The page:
One of the biggest problems humanity is facing at the turn of the third millennium is the threat of dwindling energy resources. A debate is raging across the globe in which climate change skeptics, peak oil deniers and oil barons cross swords with environmentalists, renewable energy champions and doomsday prophets.
You could drown in the commotion and conclude there are as many possible outcomes as there are voices. But that isn’t the case. Not really. Two facts govern parties of all colors. Fossil fuels are our biggest source of energy today, supplying 80% of the global energy consumption. And fossil fuels are finite.
Looking at history it can easily be argued that the progress of humanity is closely related to its ability to harness energy. When a people increase their control over an existing energy source -or better yet- tap a new one, innovation leaps forward and the organizational level of a culture becomes more complex. Equally, when the availability of energy dwindles living standards regress rapidly. The anthropologist Leslie White wrote in 1949: “[Thus] we trace the development of culture from anthropoid levels to the present time, as a consequence of periodic increases in the amount of energy harnessed per capita per year effected by tapping new sources of power”. For White the harnessing of energy is the single determining factor that drives the course of history.
Manfred Weissenbacher displays a wider view of history in his book Sources of Power: How Energy Forges Human History (2009). He allows for other factors such as political systems, diseases and ill-decision-making to contribute to the shaping of history. But energy is the main factor. He makes a compelling argument that bodies of power that dominate their surroundings –be that a conquering people, a colonizing nation, or a species shaping its environment to its own needs- always have access to larger amounts of energy than those they subdue.
The first energy source available to humans was food. The energy acquired through hunting and gathering allowed the first humans not only to sustain themselves but also to convert energy into muscle power. Applying that muscle power eventually led to the agricultural revolution that took place 10.000 B.C.E. Instead of living on what the environment provided, the first farmers started to manipulate their habitat. They cleared the land of natural growth and built irrigation canals to water the crops. They planted large-seed grasses such as wheat, maize and rice. It was the first energy revolution because the energy of the sun was captured by the crops and made available to the people tending the crops in the form of food.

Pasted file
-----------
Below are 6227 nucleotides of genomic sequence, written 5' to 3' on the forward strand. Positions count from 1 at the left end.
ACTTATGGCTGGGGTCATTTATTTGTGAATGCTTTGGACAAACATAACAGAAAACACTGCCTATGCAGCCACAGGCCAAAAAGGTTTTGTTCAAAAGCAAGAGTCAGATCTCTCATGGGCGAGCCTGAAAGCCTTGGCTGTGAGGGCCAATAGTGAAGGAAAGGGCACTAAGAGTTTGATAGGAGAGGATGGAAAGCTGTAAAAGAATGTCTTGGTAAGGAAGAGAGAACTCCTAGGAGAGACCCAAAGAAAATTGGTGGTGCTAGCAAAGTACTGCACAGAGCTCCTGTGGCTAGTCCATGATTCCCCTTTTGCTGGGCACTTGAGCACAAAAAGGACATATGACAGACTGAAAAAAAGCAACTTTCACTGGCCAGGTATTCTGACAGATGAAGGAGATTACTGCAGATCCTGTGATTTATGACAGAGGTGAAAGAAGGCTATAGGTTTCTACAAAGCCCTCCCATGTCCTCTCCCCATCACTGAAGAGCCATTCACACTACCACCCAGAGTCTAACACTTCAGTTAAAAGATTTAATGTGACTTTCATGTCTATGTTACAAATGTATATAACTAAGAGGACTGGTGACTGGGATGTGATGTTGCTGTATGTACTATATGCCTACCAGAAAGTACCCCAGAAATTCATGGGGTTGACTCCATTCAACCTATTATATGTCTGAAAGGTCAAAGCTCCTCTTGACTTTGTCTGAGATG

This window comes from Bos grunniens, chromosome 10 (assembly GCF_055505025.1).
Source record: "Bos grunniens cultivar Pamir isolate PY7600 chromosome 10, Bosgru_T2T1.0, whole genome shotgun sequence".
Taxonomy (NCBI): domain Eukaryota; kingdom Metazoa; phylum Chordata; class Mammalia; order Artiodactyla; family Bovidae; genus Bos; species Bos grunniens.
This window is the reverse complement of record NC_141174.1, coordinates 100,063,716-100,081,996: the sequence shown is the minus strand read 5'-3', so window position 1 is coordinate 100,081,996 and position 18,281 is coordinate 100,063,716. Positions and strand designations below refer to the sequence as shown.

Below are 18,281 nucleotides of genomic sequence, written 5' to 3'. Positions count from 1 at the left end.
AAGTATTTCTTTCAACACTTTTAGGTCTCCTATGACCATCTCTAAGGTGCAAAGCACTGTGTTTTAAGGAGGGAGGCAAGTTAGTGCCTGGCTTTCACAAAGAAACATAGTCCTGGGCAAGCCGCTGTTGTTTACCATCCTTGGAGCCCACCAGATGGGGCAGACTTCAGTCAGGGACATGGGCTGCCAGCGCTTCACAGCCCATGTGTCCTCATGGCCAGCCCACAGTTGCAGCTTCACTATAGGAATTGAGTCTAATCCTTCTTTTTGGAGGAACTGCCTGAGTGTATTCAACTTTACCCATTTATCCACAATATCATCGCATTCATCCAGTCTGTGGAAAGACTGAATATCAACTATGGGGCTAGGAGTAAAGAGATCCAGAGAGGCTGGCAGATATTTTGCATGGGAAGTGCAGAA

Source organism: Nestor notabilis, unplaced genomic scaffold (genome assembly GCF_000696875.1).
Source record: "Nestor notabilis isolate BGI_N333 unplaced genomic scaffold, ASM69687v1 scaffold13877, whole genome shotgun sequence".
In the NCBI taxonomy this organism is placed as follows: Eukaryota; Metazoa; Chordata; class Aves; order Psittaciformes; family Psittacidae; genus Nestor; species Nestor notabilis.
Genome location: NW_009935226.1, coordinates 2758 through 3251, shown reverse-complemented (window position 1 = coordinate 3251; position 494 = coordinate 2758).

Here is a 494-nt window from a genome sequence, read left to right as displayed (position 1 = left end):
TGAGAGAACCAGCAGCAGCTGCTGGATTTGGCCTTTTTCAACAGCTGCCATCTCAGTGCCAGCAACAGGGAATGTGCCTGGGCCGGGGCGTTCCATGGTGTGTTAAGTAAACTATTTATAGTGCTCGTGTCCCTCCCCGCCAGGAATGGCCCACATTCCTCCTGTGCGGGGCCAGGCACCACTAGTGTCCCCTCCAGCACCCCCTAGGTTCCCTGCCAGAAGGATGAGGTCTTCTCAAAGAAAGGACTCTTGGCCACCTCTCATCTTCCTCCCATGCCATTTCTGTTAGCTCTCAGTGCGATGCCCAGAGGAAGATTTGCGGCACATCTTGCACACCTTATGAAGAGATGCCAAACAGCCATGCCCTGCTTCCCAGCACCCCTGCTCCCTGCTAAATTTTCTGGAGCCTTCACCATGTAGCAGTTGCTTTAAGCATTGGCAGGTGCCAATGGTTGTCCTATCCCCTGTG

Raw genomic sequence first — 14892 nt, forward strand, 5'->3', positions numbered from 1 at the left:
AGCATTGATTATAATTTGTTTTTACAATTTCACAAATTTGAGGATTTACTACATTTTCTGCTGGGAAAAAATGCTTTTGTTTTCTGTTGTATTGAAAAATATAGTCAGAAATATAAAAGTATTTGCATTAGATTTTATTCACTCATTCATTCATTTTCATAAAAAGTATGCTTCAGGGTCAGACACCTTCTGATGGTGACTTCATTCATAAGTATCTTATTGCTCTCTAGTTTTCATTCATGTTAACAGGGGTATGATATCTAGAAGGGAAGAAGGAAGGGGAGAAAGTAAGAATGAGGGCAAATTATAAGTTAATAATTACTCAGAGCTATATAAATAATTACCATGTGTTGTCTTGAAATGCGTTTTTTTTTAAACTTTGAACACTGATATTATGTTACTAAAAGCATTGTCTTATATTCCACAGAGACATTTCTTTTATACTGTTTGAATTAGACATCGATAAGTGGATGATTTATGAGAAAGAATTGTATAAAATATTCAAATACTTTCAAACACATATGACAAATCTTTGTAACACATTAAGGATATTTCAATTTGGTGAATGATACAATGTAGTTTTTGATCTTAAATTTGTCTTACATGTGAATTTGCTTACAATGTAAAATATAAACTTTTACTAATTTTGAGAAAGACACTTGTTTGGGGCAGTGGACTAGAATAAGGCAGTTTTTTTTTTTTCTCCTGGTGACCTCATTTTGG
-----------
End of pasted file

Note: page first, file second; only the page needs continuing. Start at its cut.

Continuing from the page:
The shift from hunting-gathering to farming boosted the available energy enormously. The crops yielded up to four times more food than the farmer needed to sustain himself. The surplus energy released some people of the necessity to work in food production. This allowed for classes of people with specialized occupations such as engineers, priests, warriors and artisans. Farming required a better organization than the foraging lifestyle. Large numbers of people needed to work together to maintain the irrigation canals. Means of transportation were needed to move building materials. A political class emerged to manage the increasing complexity of society. The new energy source led to the rise of the first civilizations.
With the emergence of a controlled energy source, energy campaigns also came into existence. In search for more land to farm, the agricultural societies chased the roaming bands off the grounds they had been hunting. Their surplus energy made it an unequal fight, the farmers were greater in number and had a specialized warrior class. Before long the foraging peoples where expelled from all arable lands and driven back to the harshest and most uninhabitable of lands.
The second energy revolution takes place when coal replaces firewood and steam driven machines replace muscle power at the end of the eighteenth century. Harnessed energy per capita per year boosts dramatically. Again the increase in energy results in a more complex civilization. Less people have to work in food production and even more specialized professions come into existence. Urbanization and faster means of travel and communication advance innovation in science and technology leading up to the first industrial revolution. Great Britain produced 80% of all coal in the global market. And it was Great Britain who dominated the world.